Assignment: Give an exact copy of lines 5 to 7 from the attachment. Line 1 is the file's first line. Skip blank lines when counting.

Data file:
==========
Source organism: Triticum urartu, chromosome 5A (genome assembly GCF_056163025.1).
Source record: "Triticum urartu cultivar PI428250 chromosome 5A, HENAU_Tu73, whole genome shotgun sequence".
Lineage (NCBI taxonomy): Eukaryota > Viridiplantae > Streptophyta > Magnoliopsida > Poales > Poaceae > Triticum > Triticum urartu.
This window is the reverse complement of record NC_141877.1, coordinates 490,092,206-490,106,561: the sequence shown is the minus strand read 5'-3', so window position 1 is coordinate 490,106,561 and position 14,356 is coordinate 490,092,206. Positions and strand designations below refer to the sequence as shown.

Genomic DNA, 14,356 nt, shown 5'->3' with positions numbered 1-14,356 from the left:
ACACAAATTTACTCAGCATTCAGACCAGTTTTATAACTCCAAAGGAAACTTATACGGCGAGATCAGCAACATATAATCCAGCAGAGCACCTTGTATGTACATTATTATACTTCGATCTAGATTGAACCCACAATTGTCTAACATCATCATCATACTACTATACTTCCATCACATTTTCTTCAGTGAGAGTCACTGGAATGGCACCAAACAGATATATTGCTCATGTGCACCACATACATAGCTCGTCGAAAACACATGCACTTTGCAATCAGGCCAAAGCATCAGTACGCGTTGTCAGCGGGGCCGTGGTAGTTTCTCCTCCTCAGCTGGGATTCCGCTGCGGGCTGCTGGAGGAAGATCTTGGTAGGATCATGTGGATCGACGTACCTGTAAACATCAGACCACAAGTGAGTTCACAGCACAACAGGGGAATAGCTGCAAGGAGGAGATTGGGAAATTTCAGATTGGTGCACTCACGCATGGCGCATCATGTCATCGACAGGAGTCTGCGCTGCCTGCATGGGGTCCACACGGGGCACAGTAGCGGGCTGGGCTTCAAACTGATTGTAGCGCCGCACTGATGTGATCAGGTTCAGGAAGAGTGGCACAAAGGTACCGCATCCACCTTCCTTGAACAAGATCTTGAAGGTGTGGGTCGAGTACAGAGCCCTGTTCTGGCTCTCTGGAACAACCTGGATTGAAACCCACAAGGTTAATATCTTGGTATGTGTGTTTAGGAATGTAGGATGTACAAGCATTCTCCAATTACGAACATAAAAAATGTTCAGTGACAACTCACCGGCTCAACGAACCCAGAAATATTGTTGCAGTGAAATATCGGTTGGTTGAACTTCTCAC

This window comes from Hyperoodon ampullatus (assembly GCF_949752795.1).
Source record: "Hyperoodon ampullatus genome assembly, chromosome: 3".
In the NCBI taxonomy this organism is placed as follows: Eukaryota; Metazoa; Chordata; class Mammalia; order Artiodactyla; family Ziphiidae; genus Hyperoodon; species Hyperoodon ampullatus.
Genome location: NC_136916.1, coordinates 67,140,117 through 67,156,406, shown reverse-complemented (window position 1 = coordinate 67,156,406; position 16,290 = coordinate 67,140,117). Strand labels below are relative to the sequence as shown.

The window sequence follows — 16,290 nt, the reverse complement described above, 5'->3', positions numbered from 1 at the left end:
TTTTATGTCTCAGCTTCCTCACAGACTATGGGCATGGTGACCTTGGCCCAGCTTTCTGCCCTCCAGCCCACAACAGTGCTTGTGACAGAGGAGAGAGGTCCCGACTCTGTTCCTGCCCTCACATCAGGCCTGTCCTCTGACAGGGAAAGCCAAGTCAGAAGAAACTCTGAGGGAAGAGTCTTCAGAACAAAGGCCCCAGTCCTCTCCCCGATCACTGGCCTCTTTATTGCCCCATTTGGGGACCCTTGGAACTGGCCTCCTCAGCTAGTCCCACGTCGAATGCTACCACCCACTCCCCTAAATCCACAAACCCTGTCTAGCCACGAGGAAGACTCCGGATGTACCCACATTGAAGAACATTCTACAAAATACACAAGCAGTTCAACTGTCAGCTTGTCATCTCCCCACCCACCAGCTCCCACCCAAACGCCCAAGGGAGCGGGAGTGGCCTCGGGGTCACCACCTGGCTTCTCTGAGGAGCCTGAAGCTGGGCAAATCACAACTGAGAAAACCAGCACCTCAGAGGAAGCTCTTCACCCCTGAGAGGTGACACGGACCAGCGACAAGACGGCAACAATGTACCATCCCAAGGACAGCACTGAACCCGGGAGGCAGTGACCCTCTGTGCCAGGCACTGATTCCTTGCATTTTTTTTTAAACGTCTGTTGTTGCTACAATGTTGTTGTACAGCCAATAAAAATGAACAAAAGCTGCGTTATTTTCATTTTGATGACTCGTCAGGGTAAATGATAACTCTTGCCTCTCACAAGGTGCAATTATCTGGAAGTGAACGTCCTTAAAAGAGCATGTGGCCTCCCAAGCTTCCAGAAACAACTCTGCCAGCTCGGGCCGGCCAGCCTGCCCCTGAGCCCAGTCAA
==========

Genomic DNA, 14,356 nt, shown 5'->3' with positions numbered 1-14,356 from the left:
ACACAAATTTACTCAGCATTCAGACCAGTTTTATAACTCCAAAGGAAACTTATACGGCGAGATCAGCAACATATAATCCAGCAGAGCACCTTGTATGTACATTATTATACTTCGATCTAGATTGAACCCACAATTGTCTAACATCATCATCATACTACTATACTTCCATCACATTTTCTTCAGTGAGAGTCACTGGAATGGCACCAAACAGATATATTGCTCATGTGCACCACATACATAGCTCGTCGAAAACACATGCACTTTGCAATCAGGCCAAAGCATCAGTACGCGTTGTCAGCGGGGCCGTGGTAGTTTCTCCTCCTCAGCTGGGATTCCGCTGCGGGCTGCTGGAGGAAGATCTTGGTAGGATCATGTGGATCGACGTACCTGTAAACATCAGACCACAAGTGAGTTCACAGCACAACAGGGGAATAGCTGCAAGGAGGAGATTGGGAAATTTCAGATTGGTGCACTCACGCATGGCGCATCATGTCATCGACAGGAGTCTGCGCTGCCTGCATGGGGTCCACACGGGGCACAGTAGCGGGCTGGGCTTCAAACTGATTGTAGCGCCGCACTGATGTGATCAGGTTCAGGAAGAGTGGCACAAAGGTACCGCATCCACCTTCCTTGAACAAGATCTTGAAGGTGTGGGTCGAGTACAGAGCCCTGTTCTGGCTCTCTGGAACAACCTGGATTGAAACCCACAAGGTTAATATCTTGGTATGTGTGTTTAGGAATGTAGGATGTACAAGCATTCTCCAATTACGAACATAAAAAATGTTCAGTGACAACTCACCGGCTCAACGAACCCAGAAATATTGTTGCAGTGAAATATCGGTTGGTTGAACTTCTCAC

This window comes from Hyperoodon ampullatus (assembly GCF_949752795.1).